Stock Groups

Siemens Mobility inks $8.7 billion deal for high-speed rail in Egypt


Train passes by a Cairo station. Siemens Mobility trains can travel at a speed of 230km/h, while the entire line will be electrified.

Paulvinten | Istock | Getty Images

Siemens Mobility has revealed that a high-speed rail link will be built in Egypt. It is expected to connect 60 cities.

Fully-electrified trains will travel at speeds of up to 230 km/h and reach destinations such as the Mediterranean, the Red Sea, and the Mediterranean.

Siemens Mobility estimates that electrification of this network will decrease carbon emissions by 70% compared with trips taken by car, bus or train. The project will create the “sixth-largest high-speed rail network in the world,” according to Siemens Mobility.

Siemens Mobility — a separately managed company of industrial giant Siemens — signed the contract to develop the rail line with the Egyptian National Authority for Tunnels, as well as consortium partners The Arab Contractors and Orascom Construction.

Siemens Mobility announced Saturday that its part of the total contract will amount to 8.3 billion Euros, which is approximately $8.7 Billion. This includes the 2.7billion euro contract that Siemens Mobility signed in Sept. 2021 to fund its initial line.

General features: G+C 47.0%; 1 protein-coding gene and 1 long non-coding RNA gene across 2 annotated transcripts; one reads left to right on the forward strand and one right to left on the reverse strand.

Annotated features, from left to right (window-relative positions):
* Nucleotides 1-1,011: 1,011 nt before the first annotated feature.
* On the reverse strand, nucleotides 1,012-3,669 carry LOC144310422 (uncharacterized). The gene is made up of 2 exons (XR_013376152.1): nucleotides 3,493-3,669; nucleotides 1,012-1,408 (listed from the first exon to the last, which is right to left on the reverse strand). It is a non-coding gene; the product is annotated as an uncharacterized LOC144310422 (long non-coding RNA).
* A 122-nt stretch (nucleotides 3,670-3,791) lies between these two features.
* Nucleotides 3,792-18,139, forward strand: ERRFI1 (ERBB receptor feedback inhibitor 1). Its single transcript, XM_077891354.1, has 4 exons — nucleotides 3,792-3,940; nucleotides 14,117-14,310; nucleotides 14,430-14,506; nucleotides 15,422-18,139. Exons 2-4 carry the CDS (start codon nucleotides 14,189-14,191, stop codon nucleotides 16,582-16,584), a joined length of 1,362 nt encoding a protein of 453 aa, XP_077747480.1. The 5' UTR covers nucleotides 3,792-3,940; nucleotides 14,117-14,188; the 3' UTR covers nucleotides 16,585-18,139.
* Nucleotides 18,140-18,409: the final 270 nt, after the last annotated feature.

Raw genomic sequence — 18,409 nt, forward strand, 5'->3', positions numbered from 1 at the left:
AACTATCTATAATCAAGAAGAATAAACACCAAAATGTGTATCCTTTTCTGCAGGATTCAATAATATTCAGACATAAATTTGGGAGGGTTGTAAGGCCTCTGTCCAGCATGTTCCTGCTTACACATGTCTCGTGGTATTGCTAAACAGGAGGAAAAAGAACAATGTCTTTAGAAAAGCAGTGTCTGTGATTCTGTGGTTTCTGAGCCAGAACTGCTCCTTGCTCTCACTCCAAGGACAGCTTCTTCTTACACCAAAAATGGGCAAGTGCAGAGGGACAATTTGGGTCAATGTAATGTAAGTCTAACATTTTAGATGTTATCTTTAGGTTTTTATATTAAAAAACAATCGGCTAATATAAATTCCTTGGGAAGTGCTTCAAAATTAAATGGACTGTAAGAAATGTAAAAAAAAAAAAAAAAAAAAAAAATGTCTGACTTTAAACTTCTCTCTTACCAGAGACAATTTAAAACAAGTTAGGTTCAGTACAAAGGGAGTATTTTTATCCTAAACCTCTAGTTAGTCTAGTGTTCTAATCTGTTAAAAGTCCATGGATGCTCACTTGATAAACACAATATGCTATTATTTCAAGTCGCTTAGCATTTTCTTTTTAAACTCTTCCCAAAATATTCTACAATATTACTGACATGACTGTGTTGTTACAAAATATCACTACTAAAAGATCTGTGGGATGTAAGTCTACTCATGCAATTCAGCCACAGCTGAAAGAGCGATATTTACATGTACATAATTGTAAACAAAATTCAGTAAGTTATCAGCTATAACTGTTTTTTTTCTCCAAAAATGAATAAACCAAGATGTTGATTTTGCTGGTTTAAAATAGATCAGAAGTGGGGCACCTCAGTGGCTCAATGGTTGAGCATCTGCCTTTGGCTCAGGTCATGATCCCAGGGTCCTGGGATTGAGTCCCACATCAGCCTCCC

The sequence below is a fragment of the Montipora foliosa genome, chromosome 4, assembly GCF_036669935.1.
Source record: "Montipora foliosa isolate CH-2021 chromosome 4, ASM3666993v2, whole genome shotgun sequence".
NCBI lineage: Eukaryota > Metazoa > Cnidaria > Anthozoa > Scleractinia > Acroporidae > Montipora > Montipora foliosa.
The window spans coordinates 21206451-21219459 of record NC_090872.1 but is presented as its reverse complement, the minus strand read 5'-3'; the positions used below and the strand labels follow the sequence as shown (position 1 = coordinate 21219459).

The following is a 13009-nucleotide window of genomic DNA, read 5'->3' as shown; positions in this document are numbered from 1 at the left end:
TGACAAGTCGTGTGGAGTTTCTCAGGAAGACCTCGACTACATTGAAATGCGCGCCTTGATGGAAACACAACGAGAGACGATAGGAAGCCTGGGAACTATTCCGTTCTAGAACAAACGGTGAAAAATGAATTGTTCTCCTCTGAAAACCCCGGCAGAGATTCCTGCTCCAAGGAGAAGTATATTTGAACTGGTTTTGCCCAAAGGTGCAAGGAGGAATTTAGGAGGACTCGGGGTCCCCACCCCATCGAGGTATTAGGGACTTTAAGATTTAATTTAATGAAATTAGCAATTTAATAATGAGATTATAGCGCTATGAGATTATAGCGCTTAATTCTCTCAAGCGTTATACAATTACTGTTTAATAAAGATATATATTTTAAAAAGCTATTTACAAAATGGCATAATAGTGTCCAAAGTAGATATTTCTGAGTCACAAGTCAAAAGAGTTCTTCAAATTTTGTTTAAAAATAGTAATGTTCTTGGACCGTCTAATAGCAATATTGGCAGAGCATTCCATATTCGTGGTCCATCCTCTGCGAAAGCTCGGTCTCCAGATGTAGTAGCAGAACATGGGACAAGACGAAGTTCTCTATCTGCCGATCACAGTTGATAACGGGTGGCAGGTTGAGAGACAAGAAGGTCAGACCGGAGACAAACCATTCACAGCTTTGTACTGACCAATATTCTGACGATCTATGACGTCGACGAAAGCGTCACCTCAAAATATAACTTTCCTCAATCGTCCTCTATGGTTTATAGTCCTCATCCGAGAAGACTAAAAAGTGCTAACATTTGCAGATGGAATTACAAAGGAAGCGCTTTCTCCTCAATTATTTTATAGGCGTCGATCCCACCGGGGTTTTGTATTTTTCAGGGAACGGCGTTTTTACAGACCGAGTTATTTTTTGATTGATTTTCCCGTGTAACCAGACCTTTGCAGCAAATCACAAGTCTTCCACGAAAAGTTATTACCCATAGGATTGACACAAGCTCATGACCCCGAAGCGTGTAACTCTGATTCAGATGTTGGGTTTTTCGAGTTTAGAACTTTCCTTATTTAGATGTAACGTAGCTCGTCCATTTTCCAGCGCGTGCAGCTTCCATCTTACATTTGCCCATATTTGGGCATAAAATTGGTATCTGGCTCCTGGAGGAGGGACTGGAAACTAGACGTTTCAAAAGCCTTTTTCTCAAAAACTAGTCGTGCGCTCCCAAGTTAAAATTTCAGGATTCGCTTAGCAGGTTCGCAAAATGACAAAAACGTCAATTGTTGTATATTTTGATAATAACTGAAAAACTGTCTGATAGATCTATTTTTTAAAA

The three-part new Egypt network will consist of three components: the previously announced, 660-kilometer long line connecting Ain Sokhna and Alexandria on Egypt’s Mediterranean Coast; the roughly 1,100-kilometer line between Cairo, Abu Simbel and Cairo, near the Sudan border; and the 225-kilometer stretch linking Luxor and Hurghada at the Red Sea.

Michael Peter, CEO of Siemens Mobility said, “Together, with our partners we will create from scratch a complete, state-of-the art rail network that will provide a blueprint to the region on how you can install an integrated sustainable and modern transportation system.”

CNBC Pro has more information about energy

International Energy Agency describes rail as “one the most efficient transportation modes.” The IEA states that rail is responsible for 9% worldwide motorized passenger traffic and 7% freight. However, it only represents 3% of total transport energy consumption.

However, it still relies heavily on oil which accounted for 55% of its total energy consumption in 2020. Under the IEA’s scenario for a net-zero energy system by the year 2050, oil use in rail would have to drop to “almost zero” by the middle of the century, being replaced by electricity — for the vast majority of rail energy needs — and hydrogen.

Siemens Mobility, one of many companies involved in hydrogen train development is one. East Japan Railway is another company. AlstomThe carries passengers on the hydrogen train in Germany and Austria.